Many workers who participated in the sit-down strikes in mass production industries considered unionization synonymous with control over the enterprise, as was recognized immediately by capital. Given the breadth and ongoing militancy of the labor upheaval, the most astute corporate leaders soon expressed willingness to yield select rights provided that employer absolutism in the workplace was maintained. The NLRA proved to be the mechanism for doing so and responsible labor leaders proved willing junior partners in quelling worker militancy. For approximately a year after the wave of sit-down strikes, many workers were surprised to learn that their unions, as sanctioned by the NLRA, set up a framework that restricted their autonomy.

In his account of the Flint sit-down strikes, Sidney Fine wrote of how UAW members “were reluctant to accept the customary discipline exercised by management” and “ran wild in many plants for months.” Union committeemen aggressively pressed the grievances of union members upon oftentimes unyielding foremen, and as a UAW member later conceded, “Every time a dispute came up the fellows would have a tendency to sit down and just stop working.”iv

read more

Categories: Unions

NLRB Rules Union Canvasser Fired Illegally By Sisters’ Camelot, Orders Back Pay, Reinstatement

Mon, 09/28/2015 - 14:52

This past Friday, September 25, the National Labor Relations Board issued a new ruling regarding the struggle between the IWW Sisters’ Camelot Canvass Union and their former bosses at Sisters’ Camelot.

This new ruling reverses the 2013 ruling by an administrative law judge which stated the workers at Sisters’ Camelot were not protected under the National labor Relations Act because they were independent contractors. With this decision being reversed, Sisters’ Camelot is ruled to have violated labor law when they fired Canvass Union member shugE Mississippi while on strike in 2013 as part of their union-busting campaign.

This new ruling also uses the same argument to clarify that Sisters’ Camelot violated labor law when they refused to negotiate with their worker’s union, and again when they offered concessions to workers if they were to abandon bargaining collectively as a union.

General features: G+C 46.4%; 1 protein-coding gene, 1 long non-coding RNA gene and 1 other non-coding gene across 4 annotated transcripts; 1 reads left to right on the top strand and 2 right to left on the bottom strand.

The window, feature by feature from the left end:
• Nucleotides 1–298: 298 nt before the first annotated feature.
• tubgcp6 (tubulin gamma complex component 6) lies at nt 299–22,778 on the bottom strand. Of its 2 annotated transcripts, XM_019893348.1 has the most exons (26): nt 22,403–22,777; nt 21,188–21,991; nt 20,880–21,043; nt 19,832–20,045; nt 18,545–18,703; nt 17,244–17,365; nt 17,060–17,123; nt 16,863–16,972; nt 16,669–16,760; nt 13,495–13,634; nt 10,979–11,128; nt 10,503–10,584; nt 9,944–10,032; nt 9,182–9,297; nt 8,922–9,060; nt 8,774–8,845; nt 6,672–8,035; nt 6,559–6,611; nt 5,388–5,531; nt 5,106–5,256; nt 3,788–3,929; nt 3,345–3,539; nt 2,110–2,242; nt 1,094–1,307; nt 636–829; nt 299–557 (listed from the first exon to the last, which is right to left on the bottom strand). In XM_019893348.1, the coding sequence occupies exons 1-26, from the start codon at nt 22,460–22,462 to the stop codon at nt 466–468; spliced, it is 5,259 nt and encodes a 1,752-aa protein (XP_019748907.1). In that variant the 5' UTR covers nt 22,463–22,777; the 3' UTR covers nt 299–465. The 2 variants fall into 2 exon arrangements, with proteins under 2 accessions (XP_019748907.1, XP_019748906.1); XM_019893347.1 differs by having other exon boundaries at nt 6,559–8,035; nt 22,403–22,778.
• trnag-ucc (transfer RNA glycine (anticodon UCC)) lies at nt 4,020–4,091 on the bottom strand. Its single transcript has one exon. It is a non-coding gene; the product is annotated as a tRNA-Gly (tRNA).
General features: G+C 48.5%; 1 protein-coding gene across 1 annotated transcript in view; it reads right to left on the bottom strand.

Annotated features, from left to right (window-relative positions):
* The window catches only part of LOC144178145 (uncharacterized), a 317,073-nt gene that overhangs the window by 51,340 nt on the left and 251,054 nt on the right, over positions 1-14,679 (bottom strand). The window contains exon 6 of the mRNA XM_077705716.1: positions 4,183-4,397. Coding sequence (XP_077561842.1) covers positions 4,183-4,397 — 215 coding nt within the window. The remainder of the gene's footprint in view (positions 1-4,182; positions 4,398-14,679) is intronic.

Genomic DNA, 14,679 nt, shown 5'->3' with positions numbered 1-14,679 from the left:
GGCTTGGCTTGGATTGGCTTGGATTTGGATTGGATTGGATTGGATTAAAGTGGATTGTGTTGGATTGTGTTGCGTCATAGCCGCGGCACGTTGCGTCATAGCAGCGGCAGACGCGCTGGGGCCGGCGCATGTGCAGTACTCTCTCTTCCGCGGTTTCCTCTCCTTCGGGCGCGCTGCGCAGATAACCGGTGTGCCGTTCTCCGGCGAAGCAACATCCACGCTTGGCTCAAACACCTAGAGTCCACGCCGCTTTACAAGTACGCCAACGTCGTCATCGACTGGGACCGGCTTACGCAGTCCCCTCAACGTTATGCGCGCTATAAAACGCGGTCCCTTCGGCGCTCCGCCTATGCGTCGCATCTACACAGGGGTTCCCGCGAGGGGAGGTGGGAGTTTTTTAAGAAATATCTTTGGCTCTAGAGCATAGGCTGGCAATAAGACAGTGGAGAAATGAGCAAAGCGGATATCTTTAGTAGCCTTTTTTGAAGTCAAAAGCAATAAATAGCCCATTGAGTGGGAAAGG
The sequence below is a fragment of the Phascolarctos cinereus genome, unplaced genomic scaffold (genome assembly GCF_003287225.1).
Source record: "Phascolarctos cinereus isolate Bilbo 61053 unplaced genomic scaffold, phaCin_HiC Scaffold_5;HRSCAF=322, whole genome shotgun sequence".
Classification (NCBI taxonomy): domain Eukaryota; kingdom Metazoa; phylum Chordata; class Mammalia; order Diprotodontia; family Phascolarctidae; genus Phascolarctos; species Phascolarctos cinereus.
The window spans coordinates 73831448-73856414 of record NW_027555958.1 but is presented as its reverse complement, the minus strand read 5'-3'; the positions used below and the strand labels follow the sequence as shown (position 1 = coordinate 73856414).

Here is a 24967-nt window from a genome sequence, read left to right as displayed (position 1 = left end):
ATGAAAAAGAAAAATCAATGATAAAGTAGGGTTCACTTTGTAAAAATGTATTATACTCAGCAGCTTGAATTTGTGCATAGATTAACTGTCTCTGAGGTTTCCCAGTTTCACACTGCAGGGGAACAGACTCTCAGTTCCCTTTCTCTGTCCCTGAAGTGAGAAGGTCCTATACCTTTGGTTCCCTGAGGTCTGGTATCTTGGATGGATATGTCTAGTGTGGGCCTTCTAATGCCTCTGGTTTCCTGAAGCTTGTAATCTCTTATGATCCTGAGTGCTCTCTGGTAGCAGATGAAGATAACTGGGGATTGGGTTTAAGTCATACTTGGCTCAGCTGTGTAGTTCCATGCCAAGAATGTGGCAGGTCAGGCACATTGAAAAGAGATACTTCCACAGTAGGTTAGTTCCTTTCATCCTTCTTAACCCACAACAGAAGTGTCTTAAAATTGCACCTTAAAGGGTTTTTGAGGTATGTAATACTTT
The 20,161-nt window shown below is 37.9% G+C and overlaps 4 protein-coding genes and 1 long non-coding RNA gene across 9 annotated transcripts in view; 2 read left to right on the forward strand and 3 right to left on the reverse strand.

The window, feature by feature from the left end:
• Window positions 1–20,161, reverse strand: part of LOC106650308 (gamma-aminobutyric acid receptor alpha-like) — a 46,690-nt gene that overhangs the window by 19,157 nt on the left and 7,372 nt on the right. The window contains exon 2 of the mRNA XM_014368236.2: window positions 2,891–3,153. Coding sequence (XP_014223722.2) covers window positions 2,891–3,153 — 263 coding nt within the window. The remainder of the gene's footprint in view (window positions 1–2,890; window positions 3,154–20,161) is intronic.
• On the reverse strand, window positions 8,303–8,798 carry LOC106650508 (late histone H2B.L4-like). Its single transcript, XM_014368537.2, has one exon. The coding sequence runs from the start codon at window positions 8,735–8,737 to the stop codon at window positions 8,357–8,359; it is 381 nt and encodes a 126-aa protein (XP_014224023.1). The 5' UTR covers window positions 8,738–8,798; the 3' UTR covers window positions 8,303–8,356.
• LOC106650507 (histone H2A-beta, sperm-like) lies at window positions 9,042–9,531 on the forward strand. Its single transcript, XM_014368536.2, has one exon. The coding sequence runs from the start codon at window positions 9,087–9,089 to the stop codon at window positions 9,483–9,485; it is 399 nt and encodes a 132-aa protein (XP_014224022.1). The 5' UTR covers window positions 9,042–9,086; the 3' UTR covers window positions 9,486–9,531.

read more

Categories: Unions

There will be no unpaid workers at the Co-op!

Sun, 09/20/2015 - 13:29

By Dorsett IWW - Dorsett IWW, September 17, 2015

Disclaimer: The views expressed here are not the official position of the IWW and do not necessarily represent the views of anyone but the author’s.

Dorset IWW General Members’ Branch is pleased to announce that our dispute with a Bournemouth outlet of the Co-operative has been settled amicably. We have a verbal assurance from local management who are USDAW members, that they have no wish to exploit unpaid workers on their premises, and that their connection with ‘Prospects’ has been severed. We congratulate them on their principled decision and affirm our commitment to defeat the government’s work programme and end unpaid labour.

Nationally however, the situation is less clear; we have had sight of a Co-op internal document that sets out the parameters of their unpaid work experience programme. Whilst it insists that placements must be voluntary and offer meaningful experience, we note that vulnerable adults are being conscripted who may not be fully aware of their rights. It’s highly likely some of them will not be able to make an informed decision and/or will get browbeaten by jobcentre staff with targets to meet. Once they are on the scheme if they leave they may be deemed to have made themselves intentionally unemployed, and be sanctioned. Lastly of course, however you dress it up, it’s unpaid labour. How long does it take to assess a person’s suitability for working in a grocer’s shop? A week, two? Why then should a national chain not speculate a fortnight’s minimum wage to find out?

read more

Categories: Unions

Friedrichs v. CTA: the Supreme Court Case That Could Destroy Labor Unions as We Know Them

Sun, 09/20/2015 - 13:18

By Andrew Stewart - CounterPunch, September 18, 2015

Disclaimer: The views expressed here are not the official position of the IWW and do not necessarily represent the views of anyone but the author’s.

This Presidential campaign has become even more of a media spectacle than the last two were, which in and of itself proves our electoral system is broken because the voters treat governance like professional wrestling. The Republican field is so close to a Vince McMahon Slam-O-Rama match that we do not even need to come up with silly stage names for these doofuses.

But what stuns me most about the Democratic field is that, even in the midst of our kinda-sorta dialogue about democratic socialism brought about by the Sanders dog-and-pony show, not a single candidate has yet to talk about the cornerstone of a socialist society, our barely-breathing labor unions. We have heard news stories about everyone’s favorite walrus, AFL-CIO President Richard Trumka, coming down from on high and reminding the masses that he, not they, get to choose whether the unions endorse Sanders or Clinton. But the elephant in the room which no one is talking about is the Friedrichs v. CTA Supreme Court case, which has seen the Petitioner Brief filed on September 4, 2015, followed by nineteen amicus curiae briefs on September 10 and. For those just tuning in, this is the case that will destroy labor unions as we know them in our country. This omission from our national dialogue is analogous to the three months before 9-11 when everyone was telling President Bush that something was going to happen but he was too busy farting around on his ranch to care.

read more

Categories: Unions

Porn, Sex Positivity, and Working Class Solidarity

Sun, 09/20/2015 - 13:09

By Kasparkonsequent - Red and Black Leeds, September 18, 2015